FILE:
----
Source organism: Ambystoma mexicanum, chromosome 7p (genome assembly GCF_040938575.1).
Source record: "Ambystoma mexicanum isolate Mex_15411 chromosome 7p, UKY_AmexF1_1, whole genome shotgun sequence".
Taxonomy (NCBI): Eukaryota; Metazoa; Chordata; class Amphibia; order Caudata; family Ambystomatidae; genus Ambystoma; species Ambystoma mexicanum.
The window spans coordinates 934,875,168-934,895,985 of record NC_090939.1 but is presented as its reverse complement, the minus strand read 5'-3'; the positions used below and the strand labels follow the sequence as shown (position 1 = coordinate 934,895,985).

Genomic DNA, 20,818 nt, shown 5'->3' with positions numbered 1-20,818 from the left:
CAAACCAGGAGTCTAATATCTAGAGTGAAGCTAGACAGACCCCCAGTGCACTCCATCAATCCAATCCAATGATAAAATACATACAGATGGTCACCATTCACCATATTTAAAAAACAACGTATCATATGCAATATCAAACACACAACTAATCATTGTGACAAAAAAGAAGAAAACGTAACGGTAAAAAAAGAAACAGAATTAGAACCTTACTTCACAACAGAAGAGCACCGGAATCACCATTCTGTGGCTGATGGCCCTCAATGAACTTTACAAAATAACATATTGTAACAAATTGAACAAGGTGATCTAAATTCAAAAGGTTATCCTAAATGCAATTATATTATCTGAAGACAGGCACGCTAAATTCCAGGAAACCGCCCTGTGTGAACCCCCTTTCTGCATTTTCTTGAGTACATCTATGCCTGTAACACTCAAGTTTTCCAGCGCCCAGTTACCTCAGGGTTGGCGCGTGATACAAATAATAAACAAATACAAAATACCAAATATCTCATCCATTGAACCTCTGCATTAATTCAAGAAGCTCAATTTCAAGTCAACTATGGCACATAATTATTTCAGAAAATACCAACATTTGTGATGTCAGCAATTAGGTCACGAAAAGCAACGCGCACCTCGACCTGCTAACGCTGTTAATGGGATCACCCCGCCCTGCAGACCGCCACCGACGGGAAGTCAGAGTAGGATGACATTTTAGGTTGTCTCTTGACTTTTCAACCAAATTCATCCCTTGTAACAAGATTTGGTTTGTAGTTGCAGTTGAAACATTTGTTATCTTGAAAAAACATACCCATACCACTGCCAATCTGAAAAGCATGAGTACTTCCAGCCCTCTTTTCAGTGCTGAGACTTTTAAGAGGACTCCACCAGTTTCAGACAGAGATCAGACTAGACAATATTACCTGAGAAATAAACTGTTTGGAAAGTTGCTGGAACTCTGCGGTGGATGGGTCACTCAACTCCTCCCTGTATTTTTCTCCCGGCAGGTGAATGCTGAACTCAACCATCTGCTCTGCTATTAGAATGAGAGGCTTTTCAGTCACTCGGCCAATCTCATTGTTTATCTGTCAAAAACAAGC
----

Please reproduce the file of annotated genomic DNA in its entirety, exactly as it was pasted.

Source organism: Ambystoma mexicanum, chromosome 7p (genome assembly GCF_040938575.1).
Source record: "Ambystoma mexicanum isolate Mex_15411 chromosome 7p, UKY_AmexF1_1, whole genome shotgun sequence".
Taxonomy (NCBI): Eukaryota; Metazoa; Chordata; class Amphibia; order Caudata; family Ambystomatidae; genus Ambystoma; species Ambystoma mexicanum.
The window spans coordinates 934,875,168-934,895,985 of record NC_090939.1 but is presented as its reverse complement, the minus strand read 5'-3'; the positions used below and the strand labels follow the sequence as shown (position 1 = coordinate 934,895,985).

Genomic DNA, 20,818 nt, shown 5'->3' with positions numbered 1-20,818 from the left:
CAAACCAGGAGTCTAATATCTAGAGTGAAGCTAGACAGACCCCCAGTGCACTCCATCAATCCAATCCAATGATAAAATACATACAGATGGTCACCATTCACCATATTTAAAAAACAACGTATCATATGCAATATCAAACACACAACTAATCATTGTGACAAAAAAGAAGAAAACGTAACGGTAAAAAAAGAAACAGAATTAGAACCTTACTTCACAACAGAAGAGCACCGGAATCACCATTCTGTGGCTGATGGCCCTCAATGAACTTTACAAAATAACATATTGTAACAAATTGAACAAGGTGATCTAAATTCAAAAGGTTATCCTAAATGCAATTATATTATCTGAAGACAGGCACGCTAAATTCCAGGAAACCGCCCTGTGTGAACCCCCTTTCTGCATTTTCTTGAGTACATCTATGCCTGTAACACTCAAGTTTTCCAGCGCCCAGTTACCTCAGGGTTGGCGCGTGATACAAATAATAAACAAATACAAAATACCAAATATCTCATCCATTGAACCTCTGCATTAATTCAAGAAGCTCAATTTCAAGTCAACTATGGCACATAATTATTTCAGAAAATACCAACATTTGTGATGTCAGCAATTAGGTCACGAAAAGCAACGCGCACCTCGACCTGCTAACGCTGTTAATGGGATCACCCCGCCCTGCAGACCGCCACCGACGGGAAGTCAGAGTAGGATGACATTTTAGGTTGTCTCTTGACTTTTCAACCAAATTCATCCCTTGTAACAAGATTTGGTTTGTAGTTGCAGTTGAAACATTTGTTATCTTGAAAAAACATACCCATACCACTGCCAATCTGAAAAGCATGAGTACTTCCAGCCCTCTTTTCAGTGCTGAGACTTTTAAGAGGACTCCACCAGTTTCAGACAGAGATCAGACTAGACAATATTACCTGAGAAATAAACTGTTTGGAAAGTTGCTGGAACTCTGCGGTGGATGGGTCACTCAACTCCTCCCTGTATTTTTCTCCCGGCAGGTGAATGCTGAACTCAACCATCTGCTCTGCTATTAGAATGAGAGGCTTTTCAGTCACTCGGCCAATCTCATTGTTTATCTGTCAAAAACAAGC